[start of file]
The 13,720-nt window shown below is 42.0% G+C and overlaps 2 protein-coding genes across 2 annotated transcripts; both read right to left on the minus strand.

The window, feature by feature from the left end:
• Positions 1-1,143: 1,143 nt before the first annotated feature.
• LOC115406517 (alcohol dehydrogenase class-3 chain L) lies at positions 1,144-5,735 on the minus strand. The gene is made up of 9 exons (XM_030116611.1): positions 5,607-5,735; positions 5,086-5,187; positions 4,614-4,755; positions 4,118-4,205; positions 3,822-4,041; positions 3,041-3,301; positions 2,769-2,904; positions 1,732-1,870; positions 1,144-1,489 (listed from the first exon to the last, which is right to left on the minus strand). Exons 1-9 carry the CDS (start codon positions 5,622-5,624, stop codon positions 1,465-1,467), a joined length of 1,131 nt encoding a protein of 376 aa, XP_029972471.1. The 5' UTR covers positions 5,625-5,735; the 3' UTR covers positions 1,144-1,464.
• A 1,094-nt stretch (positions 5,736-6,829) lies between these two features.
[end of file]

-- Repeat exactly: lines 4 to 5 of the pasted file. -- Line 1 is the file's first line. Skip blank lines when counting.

• LOC115406517 (alcohol dehydrogenase class-3 chain L) lies at positions 1,144-5,735 on the minus strand. The gene is made up of 9 exons (XM_030116611.1): positions 5,607-5,735; positions 5,086-5,187; positions 4,614-4,755; positions 4,118-4,205; positions 3,822-4,041; positions 3,041-3,301; positions 2,769-2,904; positions 1,732-1,870; positions 1,144-1,489 (listed from the first exon to the last, which is right to left on the minus strand). Exons 1-9 carry the CDS (start codon positions 5,622-5,624, stop codon positions 1,465-1,467), a joined length of 1,131 nt encoding a protein of 376 aa, XP_029972471.1. The 5' UTR covers positions 5,625-5,735; the 3' UTR covers positions 1,144-1,464.
• A 1,094-nt stretch (positions 5,736-6,829) lies between these two features.